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TECHNOLOGY & LIFE

Smart cities

23rd January 2016

By 2050 70% of the earth population will be living in cities, and that is reason enough to start thinking about how to design our cities for the upcoming challenges.

Smart cities and Big Data promise to deliver a better city, that will improve our quality of life, a city in which you will feel safe and connected.

There are different ideas about how to create the future smart cities, from leaving their management to big private companies that will come an implant their IT solution, to a bottom-up approach in which citizens contribute to improve the city by collecting data and sharing it.

In the book Illuminated Cities from Laurence Henriquez, he examines the problem from the origin till our days, grouping smart cities in three main types.

Smart Cities

Laurence talks about three main types of smart cities: greenfield projects; retrofit projects; and community-led bottom-up initiatives (BUIs).

There are a growing number of large-scale greenfield developments around the world that combine aspects of housing, retail and leisure with smart technology into what are essentially fully-formed smart cities.

In 2009, the South Korean city of Songdo paid Cisco Systems $47 million to construct its plumbing infrastructure based on smart (sensing) technologies. Songdo is dubbed by some as ‘smart city-in-a-box’ because it was built from the ground up with Cisco technology as part of its DNA.

Songdo is not without its criticisms as it is said to exclude the poor and working class. Additionally, many of its innovations are still not fully operational. The latter is due to the fact that the city is only partly in use (less than 20% of the commercial office space was occupied at the beginning of 2014).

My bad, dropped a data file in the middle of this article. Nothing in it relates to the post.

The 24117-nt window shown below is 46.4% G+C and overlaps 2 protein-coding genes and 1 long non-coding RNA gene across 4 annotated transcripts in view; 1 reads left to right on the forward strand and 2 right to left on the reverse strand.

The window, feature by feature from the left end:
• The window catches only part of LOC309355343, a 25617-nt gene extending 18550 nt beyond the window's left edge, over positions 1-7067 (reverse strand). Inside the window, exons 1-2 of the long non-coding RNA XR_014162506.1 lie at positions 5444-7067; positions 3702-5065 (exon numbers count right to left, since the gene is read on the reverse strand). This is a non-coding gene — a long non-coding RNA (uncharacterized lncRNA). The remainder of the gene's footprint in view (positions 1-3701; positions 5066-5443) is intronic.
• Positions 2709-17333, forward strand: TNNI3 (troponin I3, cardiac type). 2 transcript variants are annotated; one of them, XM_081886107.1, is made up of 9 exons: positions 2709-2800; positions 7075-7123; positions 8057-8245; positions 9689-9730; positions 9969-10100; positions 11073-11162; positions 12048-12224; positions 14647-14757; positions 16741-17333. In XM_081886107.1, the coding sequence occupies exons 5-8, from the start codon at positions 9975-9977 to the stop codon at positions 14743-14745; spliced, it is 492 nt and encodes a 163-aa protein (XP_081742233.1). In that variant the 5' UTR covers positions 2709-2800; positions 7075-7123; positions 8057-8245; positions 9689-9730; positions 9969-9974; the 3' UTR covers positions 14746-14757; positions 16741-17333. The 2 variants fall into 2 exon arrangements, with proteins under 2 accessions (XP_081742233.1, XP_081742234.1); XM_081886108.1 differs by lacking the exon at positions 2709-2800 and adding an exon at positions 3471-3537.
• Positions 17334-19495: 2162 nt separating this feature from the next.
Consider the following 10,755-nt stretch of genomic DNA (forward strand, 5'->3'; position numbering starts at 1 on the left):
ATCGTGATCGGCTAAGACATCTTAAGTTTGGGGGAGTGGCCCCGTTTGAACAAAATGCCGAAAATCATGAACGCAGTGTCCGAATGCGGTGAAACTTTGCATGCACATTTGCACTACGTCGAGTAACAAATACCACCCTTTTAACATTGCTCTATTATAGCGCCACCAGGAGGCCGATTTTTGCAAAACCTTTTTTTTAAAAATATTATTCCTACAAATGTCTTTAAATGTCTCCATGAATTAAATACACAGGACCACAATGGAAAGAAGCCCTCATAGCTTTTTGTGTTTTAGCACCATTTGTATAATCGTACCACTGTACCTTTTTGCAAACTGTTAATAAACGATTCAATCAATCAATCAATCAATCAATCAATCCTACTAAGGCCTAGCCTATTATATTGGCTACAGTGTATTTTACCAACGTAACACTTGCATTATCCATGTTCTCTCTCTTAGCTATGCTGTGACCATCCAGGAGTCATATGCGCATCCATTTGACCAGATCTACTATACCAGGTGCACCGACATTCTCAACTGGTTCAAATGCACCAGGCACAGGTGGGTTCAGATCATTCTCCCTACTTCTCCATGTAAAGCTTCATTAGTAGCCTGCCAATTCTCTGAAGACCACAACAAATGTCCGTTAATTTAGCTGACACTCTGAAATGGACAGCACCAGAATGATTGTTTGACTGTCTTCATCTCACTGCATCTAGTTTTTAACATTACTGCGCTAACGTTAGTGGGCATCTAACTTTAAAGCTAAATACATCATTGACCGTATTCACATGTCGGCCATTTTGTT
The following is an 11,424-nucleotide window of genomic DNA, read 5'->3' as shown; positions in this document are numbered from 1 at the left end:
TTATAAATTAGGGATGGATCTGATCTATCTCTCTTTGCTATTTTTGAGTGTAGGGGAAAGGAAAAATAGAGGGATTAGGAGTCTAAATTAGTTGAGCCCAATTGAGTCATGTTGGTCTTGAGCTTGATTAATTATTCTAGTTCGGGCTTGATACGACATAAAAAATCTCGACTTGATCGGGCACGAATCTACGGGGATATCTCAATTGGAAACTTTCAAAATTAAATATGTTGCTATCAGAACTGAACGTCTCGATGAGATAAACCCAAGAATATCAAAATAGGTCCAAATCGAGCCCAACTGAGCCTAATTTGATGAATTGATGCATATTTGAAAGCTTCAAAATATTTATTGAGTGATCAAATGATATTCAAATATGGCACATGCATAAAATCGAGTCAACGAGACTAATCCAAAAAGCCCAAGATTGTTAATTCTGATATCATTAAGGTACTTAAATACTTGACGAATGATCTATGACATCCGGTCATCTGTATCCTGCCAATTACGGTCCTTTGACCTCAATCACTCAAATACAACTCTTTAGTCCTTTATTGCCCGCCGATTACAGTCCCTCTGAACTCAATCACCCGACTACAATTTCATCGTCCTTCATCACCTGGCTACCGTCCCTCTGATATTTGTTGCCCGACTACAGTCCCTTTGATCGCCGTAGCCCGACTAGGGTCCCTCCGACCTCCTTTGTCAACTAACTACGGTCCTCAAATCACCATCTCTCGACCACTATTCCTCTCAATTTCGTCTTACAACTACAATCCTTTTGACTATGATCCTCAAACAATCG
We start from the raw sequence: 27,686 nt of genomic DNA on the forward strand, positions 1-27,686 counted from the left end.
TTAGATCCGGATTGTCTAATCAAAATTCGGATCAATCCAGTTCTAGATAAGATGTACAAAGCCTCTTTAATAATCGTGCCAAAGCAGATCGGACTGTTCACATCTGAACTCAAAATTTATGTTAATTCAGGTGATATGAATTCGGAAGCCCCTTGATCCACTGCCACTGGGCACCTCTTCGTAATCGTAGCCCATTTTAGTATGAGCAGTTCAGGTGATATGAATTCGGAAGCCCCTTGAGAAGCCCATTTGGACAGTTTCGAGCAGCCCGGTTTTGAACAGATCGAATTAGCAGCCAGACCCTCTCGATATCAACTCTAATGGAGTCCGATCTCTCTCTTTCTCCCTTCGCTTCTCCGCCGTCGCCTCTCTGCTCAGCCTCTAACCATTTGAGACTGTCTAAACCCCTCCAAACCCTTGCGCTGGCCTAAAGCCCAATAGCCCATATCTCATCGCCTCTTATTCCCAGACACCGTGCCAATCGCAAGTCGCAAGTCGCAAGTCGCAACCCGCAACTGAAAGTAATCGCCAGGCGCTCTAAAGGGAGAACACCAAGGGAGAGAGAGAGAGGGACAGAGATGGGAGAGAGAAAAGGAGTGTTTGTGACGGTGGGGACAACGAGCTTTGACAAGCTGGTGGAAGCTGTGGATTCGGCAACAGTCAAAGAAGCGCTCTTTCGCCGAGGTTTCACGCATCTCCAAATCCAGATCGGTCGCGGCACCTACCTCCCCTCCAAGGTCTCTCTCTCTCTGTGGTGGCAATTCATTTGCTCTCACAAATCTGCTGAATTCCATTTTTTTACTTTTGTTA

Despite these drawbacks, every year more and more people are leaving Seoul and moving to Songdo, not necessary for its ‘smartness’, but because its tight knit urban design allows most residents to walk from home to work within 15 minutes.

SONGDO is not a real city per se, but rather the first iteration of an extremely expensive, top-down designed product that is meant to foster an ideal corporate environment and business experience.

Smart retrofit projects have been realized in all kinds of cities on a variety of scales; from the OV chipkaart and Oyster transport card systems in The Netherlands and London to the inclusion of RFID and biometric data on passports. The most famous examples of existing cities made ‘smart’ through retrofit are Singapore and Rio de Janeiro. The former was developed and branded as Sino-Singapore Guangzhou Knowledge City (SGK) and based on IBM support.

Finally the bottom-up initiative (BUIs) cities which are made up of individuals with dreams for the future and concerns about their local community and a world that at times seems impossible to change.